— Quarles sees more hikes. CNBC's Jeff Cox: "Further interest rate increases are likely forthcoming as the U.S. economy revs up, Federal Reserve Governor Randal Quarles said Monday... Quarles noted that GDP has been growing around 3 percent since the second quarter of 2017, "a considerable step-up" from the previous eight years. In that environment, he said more rate hikes are reasonable. 'With my current economic outlook, I anticipate that further gradual increases in the policy rate will be appropriate to both sustain a healthy labor market and stabilize inflation around our 2 percent objective,' he said."
— Trump leans tough on trade. The Post's David J. Lynch and Damian Paletta: "Trump appears to be tilting toward hard-line trade advisers as he weighs imposing new tariffs on an array of imported goods — defying warnings from fellow Republicans and risking large costs to the U.S. economy. Trump is expected soon to name hard-liner Peter Navarro as an assistant to the president, a senior post that will afford him greater access to the Oval Office and direct input on pending trade decisions involving South Korea, Mexico, Canada and China, according to four people familiar with the matter."
CEOs ready for NAFTA implosion. Bloomberg's Andrew Mayeda and Josh Wingrove: "In describing what life would be like without Nafta, some business groups have stopped just short of predicting a plague of locusts. Listen to American CEOs, though, and the potential collapse of the continent’s trade framework doesn’t sound quite so scary. As talks on reshaping the pact drag into a seventh month, executives are getting asked -- on earnings calls and at conferences -- how their businesses would fare in the event of a breakdown. Words like 'well-positioned' and 'manageable' keep cropping up in their answers."
Hope for a NAFTA auto breakthrough. Reuters's Anthony Esposito, Sharay Angulo: "The U.S. negotiator for regional content requirements in autos flew back to Washington from a NAFTA round in Mexico on Monday to talk with car companies, officials said, in a development some hoped would lead to progress on the contentious issue. Four Mexican, Canadian and U.S. trade officials said the negotiator, Jason Bernstein, had been called back, with two of the officials saying he was there to meet U.S. automakers."
— Mystery surrounds Trump Org's foreign profits. The Post's Dave Fahrenthold and Jonathan O'Connell: "The Trump Organization announced Monday that it donated the profits from “foreign government patronage” at its hotels last year to the U.S. Treasury, but declined to identify those foreign customers or the amount of the contribution... [The Post] asked for more details: How much was donated? Which Trump properties were included in this accounting? Which foreign entities had paid money to Trump’s businesses? 'We have nothing further to share at this time,' Amanda Miller, a Trump Organization spokeswoman, wrote in an email."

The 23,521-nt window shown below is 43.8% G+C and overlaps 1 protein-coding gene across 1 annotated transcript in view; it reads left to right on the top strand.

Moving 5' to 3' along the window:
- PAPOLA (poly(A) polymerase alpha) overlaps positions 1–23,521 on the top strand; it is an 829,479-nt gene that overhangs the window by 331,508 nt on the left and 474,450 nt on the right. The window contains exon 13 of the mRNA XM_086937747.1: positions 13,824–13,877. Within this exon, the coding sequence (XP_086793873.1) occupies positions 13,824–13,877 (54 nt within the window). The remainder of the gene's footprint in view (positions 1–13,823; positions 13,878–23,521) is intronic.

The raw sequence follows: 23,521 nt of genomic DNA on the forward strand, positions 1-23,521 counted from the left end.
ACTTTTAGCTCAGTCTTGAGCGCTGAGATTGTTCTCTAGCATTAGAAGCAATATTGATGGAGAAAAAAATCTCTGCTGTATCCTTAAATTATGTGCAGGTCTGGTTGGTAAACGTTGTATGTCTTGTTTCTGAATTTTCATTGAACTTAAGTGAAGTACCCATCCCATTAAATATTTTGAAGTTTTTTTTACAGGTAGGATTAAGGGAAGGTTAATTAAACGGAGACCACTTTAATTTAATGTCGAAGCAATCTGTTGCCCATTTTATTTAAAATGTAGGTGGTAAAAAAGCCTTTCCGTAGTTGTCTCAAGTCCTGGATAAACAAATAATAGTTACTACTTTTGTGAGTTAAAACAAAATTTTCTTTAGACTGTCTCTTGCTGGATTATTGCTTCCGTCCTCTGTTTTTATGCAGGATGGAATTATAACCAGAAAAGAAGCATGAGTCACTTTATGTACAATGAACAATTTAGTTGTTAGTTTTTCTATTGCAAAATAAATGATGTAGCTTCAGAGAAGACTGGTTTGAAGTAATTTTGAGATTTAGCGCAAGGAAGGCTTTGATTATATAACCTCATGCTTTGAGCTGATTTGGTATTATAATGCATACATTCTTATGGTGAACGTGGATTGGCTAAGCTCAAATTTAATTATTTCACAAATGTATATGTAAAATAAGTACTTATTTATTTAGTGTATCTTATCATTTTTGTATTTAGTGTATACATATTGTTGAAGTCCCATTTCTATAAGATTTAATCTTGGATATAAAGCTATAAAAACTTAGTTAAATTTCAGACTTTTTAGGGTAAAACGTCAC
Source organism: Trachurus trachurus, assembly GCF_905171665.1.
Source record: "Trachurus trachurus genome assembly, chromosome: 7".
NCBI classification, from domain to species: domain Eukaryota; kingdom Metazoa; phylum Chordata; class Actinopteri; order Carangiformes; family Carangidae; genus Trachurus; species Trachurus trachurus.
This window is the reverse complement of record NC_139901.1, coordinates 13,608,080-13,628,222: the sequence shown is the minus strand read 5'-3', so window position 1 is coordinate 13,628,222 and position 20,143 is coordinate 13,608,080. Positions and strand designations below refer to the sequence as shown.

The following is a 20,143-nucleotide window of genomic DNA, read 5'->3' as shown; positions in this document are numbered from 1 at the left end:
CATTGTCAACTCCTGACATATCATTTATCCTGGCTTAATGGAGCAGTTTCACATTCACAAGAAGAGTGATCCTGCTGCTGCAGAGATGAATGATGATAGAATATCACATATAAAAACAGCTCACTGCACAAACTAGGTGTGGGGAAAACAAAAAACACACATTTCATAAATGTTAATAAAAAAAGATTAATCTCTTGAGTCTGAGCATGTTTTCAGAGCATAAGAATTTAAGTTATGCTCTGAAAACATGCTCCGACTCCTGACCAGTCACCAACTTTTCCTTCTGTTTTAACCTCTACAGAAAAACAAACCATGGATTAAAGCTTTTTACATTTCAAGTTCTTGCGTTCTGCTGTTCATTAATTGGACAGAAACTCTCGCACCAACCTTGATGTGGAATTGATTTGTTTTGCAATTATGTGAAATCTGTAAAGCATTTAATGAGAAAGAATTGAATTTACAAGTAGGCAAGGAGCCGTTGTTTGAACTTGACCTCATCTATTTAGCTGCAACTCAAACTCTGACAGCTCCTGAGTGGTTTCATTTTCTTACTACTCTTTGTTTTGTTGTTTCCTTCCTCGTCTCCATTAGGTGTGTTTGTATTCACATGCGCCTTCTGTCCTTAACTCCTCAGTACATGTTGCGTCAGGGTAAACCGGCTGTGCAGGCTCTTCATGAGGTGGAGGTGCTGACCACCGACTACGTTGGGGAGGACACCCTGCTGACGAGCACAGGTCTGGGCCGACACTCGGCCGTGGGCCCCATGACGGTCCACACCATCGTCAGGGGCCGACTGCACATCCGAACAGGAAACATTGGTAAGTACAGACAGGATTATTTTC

— GOP eyes expanding banking deregulation bill. American Banker's Ian McKendry: "A top House lawmaker said Monday that there are bicameral discussions with the Senate to see if a narrowly tailored bill to roll back the Dodd-Frank Act can be expanded before the Senate votes on the deal. 'Lot of conversations happening between House members and Senate members on expanding the package' before the Senate takes it up, Rep. Patrick McHenry, R-N.C., told reporters on the sidelines at an event here sponsored by the law firm Jones Walker."
— Dems struggle on taxes. The Post's Erica Werner, writing from Kokomo, Ind.: "Democrats predicted a political backlash for Republicans in December when the GOP pushed through a deeply unpopular tax cut that added more than $1 trillion to the federal deficit and disproportionately helped the wealthy. But at the outset of the 2018 campaign season, Democrats’ early optimism appears less well founded here, where Democrat Joe Donnelly is facing a tough Senate reelection fight. The new law is rising in popularity as businesses in Indiana and elsewhere trumpet bonuses and bigger paychecks. And while Donnelly and fellow Democrats struggle to craft a consistent attack on the law, Republicans — boosted by outside spending from groups backed by the billionaire Koch brothers and others — are united in touting the tax cuts and slamming moderate Democrats who voted against them."
Counterpoint: A new poll from the liberal Not One Penny coalition shows the law is still underwater with voters; and, per a CNN poll, Democrats have widened their advantage over Republicans on the generic ballot, which now stands at 54 percent to 38 percent.
— Companies spoil themselves, spurn wage hikes. NYT's Matt Phillips: "In the fourth quarter, American companies’ investments in things like factories and business equipment grew by 6.8 percent. That was the fastest growth rate since 2014, but far from the giant surge in capital spending that was promised ahead of the tax overhaul. But the buying back of shares is also at record levels. Almost 100 American corporations have trumpeted such plans in the past month. American companies have announced more than $178 billion in planned buybacks — the largest amount unveiled in a single quarter, according to Birinyi Associates, a market research firm."
The buybacks softened the correction. CNBC's Jeff Cox: "February's stock market correction probably would have been worse if companies had not stepped in to the fray... As the month nears a close, companies have bought back $113.4 billion of their own shares, good for the highest total since April 2015, according to market data firm TrimTabs. That's part of an overall strong trend for buybacks, which stand at $5.8 billion a day during the current earnings season, a record."